First point: I think review can improve papers. We recently had a paper accepted in Annals of Neurology. I had wanted to publish it in the easiest possible venue a year ago because I didn’t want it to take so long, I didn’t want to be “scooped,” and I didn’t really care where it was published because people find articles on PubMed or Google these days anyway. However, after several revisions I do believe the paper is much clearer and easier to read, and I imagine it will get a lot more attention than it would in a lesser-known journal.
Second point: Some papers deserve to be rejected. I recently reviewed a couple of papers for a well-known neurology journal. Each described an industry-funded study in the most effusive of terms. The articles were good for the respective companies, but only because the weaknesses of the study were underplayed and the strengths were overstated. I would not be ashamed to sign a post-publication review to that effect, but why would I?
In short, I see serious flaws in peer review, and I am eager to explore new publishing models like that of Cureus (or PeerJ, or F1000Research), but I think peer review has benefits that we will have to be careful to replace rather than discard.
Kevin….perhaps my arguments suffer from a touch of editorial flourish, but I am happy that I at least provoked this response from you! 🙂 I certainly agree that peer review is in theory a very useful tool for improving scientific papers. In fact it seems inconceivable that I personally would ever want to “publish” important ideas without subjecting them to some form of peer review, with this current blog post being an exception. Many times this type of peer review for a scientific article can be (and often is) my next door colleague or a friend at another institution. I take their “informal” criticisms very seriously, mostly because I know they have no axe to grind and that their primary interest is helping me to tell my story in the best possible manner.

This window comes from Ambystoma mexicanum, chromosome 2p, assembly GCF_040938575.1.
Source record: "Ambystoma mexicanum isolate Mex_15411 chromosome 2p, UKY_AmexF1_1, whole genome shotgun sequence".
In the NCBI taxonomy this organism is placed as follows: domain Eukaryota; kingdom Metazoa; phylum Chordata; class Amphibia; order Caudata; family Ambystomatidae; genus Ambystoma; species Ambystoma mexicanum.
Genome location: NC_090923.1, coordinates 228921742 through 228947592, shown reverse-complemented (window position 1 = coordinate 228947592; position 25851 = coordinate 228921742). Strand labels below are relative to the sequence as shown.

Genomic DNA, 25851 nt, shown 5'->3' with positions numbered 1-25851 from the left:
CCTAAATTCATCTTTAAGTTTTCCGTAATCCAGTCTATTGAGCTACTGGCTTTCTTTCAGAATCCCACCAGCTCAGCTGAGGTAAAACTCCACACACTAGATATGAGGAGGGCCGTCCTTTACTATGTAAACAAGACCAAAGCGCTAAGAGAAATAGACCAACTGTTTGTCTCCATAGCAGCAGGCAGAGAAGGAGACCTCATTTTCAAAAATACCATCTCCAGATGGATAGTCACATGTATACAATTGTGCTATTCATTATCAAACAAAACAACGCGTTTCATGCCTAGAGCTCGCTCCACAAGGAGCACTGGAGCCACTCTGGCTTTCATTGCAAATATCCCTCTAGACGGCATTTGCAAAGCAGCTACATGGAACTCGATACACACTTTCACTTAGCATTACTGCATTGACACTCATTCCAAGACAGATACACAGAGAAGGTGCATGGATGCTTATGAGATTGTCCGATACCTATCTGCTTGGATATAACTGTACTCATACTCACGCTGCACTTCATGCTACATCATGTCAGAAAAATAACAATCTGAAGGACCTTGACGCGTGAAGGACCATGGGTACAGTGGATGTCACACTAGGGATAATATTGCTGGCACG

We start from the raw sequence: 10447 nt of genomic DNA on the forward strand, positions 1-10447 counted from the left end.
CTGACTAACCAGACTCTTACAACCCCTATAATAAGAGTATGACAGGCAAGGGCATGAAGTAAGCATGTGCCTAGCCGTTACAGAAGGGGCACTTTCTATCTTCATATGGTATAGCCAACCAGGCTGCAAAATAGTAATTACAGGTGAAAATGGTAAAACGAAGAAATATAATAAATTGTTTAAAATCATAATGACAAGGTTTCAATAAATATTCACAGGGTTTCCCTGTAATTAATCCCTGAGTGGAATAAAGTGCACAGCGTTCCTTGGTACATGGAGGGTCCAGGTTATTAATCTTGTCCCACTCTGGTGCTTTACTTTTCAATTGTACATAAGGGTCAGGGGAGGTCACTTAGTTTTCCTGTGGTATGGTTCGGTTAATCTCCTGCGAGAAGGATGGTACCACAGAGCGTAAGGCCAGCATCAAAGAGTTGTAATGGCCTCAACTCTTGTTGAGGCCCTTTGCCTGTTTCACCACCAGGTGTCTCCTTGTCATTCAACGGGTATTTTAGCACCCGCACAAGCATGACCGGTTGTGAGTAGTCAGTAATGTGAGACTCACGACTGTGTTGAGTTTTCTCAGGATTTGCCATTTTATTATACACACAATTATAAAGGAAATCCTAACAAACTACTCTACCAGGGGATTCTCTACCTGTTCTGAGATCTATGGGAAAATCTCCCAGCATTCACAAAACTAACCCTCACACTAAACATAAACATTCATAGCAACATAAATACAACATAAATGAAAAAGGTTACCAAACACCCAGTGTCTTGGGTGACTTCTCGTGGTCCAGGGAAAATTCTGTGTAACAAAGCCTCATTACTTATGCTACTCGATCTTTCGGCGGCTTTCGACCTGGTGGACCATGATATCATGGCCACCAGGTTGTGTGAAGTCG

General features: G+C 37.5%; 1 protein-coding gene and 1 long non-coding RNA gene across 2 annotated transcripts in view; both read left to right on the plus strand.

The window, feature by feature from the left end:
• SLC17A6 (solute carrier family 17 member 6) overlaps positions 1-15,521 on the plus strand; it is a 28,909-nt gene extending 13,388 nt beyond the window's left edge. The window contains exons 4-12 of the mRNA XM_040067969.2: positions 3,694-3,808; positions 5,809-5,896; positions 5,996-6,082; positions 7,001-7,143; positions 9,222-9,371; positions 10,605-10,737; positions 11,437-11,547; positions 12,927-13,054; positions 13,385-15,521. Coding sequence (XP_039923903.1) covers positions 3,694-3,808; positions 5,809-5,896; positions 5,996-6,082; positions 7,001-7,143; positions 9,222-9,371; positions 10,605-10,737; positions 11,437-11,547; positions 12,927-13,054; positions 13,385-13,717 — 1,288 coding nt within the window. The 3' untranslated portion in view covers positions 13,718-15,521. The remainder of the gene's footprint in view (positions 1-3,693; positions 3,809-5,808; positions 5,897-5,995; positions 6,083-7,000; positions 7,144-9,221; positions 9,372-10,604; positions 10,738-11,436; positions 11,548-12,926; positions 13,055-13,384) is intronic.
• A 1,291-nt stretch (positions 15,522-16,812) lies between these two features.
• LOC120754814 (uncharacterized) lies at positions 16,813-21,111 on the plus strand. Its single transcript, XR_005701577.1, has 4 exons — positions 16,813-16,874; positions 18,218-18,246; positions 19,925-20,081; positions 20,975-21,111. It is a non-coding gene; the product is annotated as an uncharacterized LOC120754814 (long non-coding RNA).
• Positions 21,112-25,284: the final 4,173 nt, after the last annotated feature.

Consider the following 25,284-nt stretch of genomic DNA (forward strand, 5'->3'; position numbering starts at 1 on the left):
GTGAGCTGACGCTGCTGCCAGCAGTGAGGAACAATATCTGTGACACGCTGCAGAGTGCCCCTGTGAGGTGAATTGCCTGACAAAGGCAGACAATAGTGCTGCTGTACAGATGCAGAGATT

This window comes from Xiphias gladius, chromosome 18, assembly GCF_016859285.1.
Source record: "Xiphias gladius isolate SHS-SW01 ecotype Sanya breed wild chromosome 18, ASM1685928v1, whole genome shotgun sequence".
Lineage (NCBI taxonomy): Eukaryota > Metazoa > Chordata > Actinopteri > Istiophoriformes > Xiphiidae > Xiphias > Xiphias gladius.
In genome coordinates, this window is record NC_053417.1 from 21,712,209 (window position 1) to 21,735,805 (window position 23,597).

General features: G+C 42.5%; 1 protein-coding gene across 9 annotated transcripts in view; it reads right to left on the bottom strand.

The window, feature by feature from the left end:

In contrast to the above, the criticisms I have tended to get through the journal peer review system have been far less useful in part because it is sometime hard for me to discern when their critique is grounded in objective advice and when it is grounded in an intellectual competitor’s own vanity. Having said such things, I would definitely agree (with you) that the majority of the hundreds of journal reviewers who have had “a go” at me throughout my career, have usually made a few helpful criticisms, and when they have done so I have almost always included their suggestions into my published papers and that my paper was improved through this process. I am truly grateful for such advice. Nevertheless, when it comes to addressing secondary (and more often politically motivated) reviewer suggestions, it is typically quite a dance with the editor (and the anonymous group of reviewers) to get a paper published without having to waste too much time; I sense you know this feeling yourself.
Within Cureus we have tried to structure the peer review process so that the role of reviewers is to provide constructive suggestions but leave it at that. Since Cureus authors are free to reject the criticims of reviewers, as long as they make a good faith effort to explain why they made such choices, there is no incentive for reviewers to make authors jump through needless hoops. I sense that this is increasingly also the philosophy of PLoS, a journal I respect a lot. So I wish to thank you for your feedback visa vi my blog post. I also welcome any future advice you might have for our growing journal and the peer review philosophy we try to embrace. Thanks!